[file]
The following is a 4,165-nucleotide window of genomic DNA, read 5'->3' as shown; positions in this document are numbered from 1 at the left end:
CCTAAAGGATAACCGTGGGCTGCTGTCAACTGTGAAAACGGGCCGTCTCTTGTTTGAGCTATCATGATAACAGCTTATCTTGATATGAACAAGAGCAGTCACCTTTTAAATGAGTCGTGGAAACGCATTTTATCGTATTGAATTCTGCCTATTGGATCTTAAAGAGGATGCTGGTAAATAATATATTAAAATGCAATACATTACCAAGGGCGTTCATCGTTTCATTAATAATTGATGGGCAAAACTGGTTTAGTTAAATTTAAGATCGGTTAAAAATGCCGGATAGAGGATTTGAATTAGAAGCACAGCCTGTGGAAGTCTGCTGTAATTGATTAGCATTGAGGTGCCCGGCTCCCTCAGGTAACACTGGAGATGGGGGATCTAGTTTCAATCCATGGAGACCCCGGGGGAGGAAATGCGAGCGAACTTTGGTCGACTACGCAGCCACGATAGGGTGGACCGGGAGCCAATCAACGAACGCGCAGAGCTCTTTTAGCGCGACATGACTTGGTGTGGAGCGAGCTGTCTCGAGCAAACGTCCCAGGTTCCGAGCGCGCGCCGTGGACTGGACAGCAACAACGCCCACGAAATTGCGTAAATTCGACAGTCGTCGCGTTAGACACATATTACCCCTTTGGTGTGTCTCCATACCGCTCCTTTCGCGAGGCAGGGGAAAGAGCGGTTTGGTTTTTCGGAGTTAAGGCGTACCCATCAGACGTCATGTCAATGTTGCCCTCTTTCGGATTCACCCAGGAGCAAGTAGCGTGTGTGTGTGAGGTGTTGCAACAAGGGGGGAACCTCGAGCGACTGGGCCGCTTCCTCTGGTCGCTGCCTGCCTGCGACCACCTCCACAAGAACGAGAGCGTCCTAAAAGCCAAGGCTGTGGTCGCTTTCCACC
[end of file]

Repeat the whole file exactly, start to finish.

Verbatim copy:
The following is a 4,165-nucleotide window of genomic DNA, read 5'->3' as shown; positions in this document are numbered from 1 at the left end:
CCTAAAGGATAACCGTGGGCTGCTGTCAACTGTGAAAACGGGCCGTCTCTTGTTTGAGCTATCATGATAACAGCTTATCTTGATATGAACAAGAGCAGTCACCTTTTAAATGAGTCGTGGAAACGCATTTTATCGTATTGAATTCTGCCTATTGGATCTTAAAGAGGATGCTGGTAAATAATATATTAAAATGCAATACATTACCAAGGGCGTTCATCGTTTCATTAATAATTGATGGGCAAAACTGGTTTAGTTAAATTTAAGATCGGTTAAAAATGCCGGATAGAGGATTTGAATTAGAAGCACAGCCTGTGGAAGTCTGCTGTAATTGATTAGCATTGAGGTGCCCGGCTCCCTCAGGTAACACTGGAGATGGGGGATCTAGTTTCAATCCATGGAGACCCCGGGGGAGGAAATGCGAGCGAACTTTGGTCGACTACGCAGCCACGATAGGGTGGACCGGGAGCCAATCAACGAACGCGCAGAGCTCTTTTAGCGCGACATGACTTGGTGTGGAGCGAGCTGTCTCGAGCAAACGTCCCAGGTTCCGAGCGCGCGCCGTGGACTGGACAGCAACAACGCCCACGAAATTGCGTAAATTCGACAGTCGTCGCGTTAGACACATATTACCCCTTTGGTGTGTCTCCATACCGCTCCTTTCGCGAGGCAGGGGAAAGAGCGGTTTGGTTTTTCGGAGTTAAGGCGTACCCATCAGACGTCATGTCAATGTTGCCCTCTTTCGGATTCACCCAGGAGCAAGTAGCGTGTGTGTGTGAGGTGTTGCAACAAGGGGGGAACCTCGAGCGACTGGGCCGCTTCCTCTGGTCGCTGCCTGCCTGCGACCACCTCCACAAGAACGAGAGCGTCCTAAAAGCCAAGGCTGTGGTCGCTTTCCACC